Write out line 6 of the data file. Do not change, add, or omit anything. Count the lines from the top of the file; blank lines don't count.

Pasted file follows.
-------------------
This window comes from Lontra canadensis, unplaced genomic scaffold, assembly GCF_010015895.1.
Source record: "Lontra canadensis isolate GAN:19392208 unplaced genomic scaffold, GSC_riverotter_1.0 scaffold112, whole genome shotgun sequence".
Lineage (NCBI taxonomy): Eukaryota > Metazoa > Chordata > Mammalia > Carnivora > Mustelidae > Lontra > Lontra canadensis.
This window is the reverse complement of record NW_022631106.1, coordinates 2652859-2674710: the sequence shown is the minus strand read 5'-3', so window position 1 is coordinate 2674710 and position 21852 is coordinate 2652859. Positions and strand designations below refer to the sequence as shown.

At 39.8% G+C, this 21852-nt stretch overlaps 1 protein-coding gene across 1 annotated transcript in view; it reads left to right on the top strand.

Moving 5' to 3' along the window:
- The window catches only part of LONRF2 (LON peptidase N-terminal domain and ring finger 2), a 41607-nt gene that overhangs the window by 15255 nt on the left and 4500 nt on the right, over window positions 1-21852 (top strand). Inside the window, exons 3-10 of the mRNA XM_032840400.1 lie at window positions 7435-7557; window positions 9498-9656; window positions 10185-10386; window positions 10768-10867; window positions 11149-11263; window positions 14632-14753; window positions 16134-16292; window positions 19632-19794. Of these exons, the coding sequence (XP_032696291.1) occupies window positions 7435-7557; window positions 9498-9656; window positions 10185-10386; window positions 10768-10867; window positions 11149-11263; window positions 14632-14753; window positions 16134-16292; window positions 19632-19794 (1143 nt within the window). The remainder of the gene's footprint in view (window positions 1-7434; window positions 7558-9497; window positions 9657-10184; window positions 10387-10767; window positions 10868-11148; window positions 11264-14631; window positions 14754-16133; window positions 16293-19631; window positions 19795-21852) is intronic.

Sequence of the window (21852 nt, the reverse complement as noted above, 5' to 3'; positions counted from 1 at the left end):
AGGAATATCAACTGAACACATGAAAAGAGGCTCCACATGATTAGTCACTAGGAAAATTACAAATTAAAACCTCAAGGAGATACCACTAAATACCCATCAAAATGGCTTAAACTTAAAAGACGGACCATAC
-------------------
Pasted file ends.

Moving 5' to 3' along the window: